A boat of migrants sailing from Turkey to Greece sank, leaving at least 60 people dead, including 31 children. The overcrowded boat sank just tens of meters from Turkey’s western Aegean coast on Thursday, according to a district official.
An initial investigation surrounding the boat’s sinking has lead officials to believe the small vessel sank from overcrowding, reports NBC News.
While the boat’s destination is not yet clear, Ahmetbeyli (the Turkish town the boat departed from) is within a few kilometers from the Greek island Samos. Greece is one of the most common entry points for migrants and refugees trying to enter the European Union.
Tahsin Kurtbeyoglu, governor of the coastal district of Menderes where the boat sank, stated:
“The latest death toll we have is 60 people, including 11 men, 18 women and 31 children, including three babies.”
While Turkish media has said the death toll was so high, because the women and children were in a locked compartment in the vessel’s lower section, there is no official confirmation of this. 46 people have been rescued alive, including the boat’s Turkish captain and his assistant, both of whom have been arrested.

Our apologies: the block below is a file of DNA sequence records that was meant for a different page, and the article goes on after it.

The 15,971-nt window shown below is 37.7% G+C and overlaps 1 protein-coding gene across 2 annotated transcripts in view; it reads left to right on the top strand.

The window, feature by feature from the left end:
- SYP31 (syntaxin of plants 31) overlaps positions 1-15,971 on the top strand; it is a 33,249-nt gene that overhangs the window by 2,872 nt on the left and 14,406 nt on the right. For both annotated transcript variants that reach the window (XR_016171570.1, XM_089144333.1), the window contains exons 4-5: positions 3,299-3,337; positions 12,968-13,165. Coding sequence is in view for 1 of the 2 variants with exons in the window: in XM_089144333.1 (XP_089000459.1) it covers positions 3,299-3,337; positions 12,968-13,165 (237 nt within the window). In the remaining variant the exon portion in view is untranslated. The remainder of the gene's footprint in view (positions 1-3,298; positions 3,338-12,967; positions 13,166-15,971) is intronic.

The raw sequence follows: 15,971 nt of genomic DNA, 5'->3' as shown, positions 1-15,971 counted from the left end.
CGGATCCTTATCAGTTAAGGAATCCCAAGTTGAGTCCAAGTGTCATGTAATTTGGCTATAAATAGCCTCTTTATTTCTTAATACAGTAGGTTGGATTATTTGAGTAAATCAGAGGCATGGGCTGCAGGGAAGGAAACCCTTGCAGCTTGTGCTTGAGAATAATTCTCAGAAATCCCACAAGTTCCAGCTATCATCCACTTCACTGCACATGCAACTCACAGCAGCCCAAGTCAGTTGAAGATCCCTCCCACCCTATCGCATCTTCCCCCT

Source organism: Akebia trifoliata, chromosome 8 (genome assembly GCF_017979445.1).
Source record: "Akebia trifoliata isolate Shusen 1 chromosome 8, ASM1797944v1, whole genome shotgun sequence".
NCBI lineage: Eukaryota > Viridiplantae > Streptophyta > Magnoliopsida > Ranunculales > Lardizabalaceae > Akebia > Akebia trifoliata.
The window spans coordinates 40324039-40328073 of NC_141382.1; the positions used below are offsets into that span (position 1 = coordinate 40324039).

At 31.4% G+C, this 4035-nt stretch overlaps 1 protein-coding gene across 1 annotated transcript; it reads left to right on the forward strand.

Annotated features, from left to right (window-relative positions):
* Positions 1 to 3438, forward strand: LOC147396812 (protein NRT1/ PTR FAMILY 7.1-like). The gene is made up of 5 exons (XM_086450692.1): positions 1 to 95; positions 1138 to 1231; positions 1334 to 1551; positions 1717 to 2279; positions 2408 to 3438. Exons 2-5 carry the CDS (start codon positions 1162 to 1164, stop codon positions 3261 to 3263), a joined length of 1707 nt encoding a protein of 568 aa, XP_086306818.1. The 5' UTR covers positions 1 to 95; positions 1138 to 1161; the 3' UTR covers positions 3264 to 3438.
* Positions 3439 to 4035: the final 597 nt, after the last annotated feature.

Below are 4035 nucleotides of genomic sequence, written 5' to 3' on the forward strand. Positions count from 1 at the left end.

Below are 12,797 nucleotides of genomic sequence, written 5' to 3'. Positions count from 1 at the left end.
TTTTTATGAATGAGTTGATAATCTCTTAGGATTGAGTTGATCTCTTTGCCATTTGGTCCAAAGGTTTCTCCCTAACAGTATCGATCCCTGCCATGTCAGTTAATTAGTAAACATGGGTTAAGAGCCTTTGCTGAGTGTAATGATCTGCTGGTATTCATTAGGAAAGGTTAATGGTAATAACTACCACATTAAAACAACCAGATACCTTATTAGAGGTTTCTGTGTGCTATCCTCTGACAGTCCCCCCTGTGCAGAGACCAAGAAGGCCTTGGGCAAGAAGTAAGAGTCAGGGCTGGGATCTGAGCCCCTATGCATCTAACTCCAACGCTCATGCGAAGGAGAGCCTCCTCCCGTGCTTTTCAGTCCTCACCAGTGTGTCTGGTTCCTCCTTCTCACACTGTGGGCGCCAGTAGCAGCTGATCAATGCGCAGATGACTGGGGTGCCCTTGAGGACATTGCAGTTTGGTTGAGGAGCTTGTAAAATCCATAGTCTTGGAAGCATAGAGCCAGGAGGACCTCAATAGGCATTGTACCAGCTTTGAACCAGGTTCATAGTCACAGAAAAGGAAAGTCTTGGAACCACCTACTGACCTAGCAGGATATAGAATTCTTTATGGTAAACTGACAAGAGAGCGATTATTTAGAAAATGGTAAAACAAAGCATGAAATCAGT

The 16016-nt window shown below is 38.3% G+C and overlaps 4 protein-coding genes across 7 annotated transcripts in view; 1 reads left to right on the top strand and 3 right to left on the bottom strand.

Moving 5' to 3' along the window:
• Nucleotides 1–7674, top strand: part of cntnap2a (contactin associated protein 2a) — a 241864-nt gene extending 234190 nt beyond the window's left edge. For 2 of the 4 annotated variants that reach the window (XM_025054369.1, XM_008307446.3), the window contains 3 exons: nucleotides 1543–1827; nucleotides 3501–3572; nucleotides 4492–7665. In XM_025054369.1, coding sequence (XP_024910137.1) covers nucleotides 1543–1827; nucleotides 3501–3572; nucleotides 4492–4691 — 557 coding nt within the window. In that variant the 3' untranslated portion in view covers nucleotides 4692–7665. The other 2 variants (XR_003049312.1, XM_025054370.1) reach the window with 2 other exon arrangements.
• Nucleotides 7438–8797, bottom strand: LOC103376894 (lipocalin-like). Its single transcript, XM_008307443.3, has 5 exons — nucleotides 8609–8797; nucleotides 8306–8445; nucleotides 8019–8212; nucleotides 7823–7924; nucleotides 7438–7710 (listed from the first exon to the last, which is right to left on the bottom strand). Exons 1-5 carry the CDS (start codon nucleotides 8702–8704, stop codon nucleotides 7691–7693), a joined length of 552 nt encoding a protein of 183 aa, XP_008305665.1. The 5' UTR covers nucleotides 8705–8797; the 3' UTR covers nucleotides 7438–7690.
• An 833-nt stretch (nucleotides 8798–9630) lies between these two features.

Most of the migrants on the boat were Palestinian nationals, although Turkish media believes that Syrians and Iraqis were also on board. Kurtbeyoglu added that the survivors of the sinking boat spoke Arabic and were of Middle Eastern origin.
According to The Chicago Tribune, 1,500 migrants died while attempting to reach European shores last year, and uprisings in Tunisia and Libya added to the numbers. With the chaos in Syria, more than 200,000 Syrians have fled, crossing into Jordan, Iraq, Lebanon, and Turkey.
Multeci-Der, a Turkish refugee rights group based in Izmir, stated that:
“Asylum procedures must be fair, work quickly and be accessible to people. As long as this is not achieved, those people seeking asylum have no other choice than to be at the mercy of people smugglers.”
Television footage after the boat sank showed small boats and diving teams searching for survivors.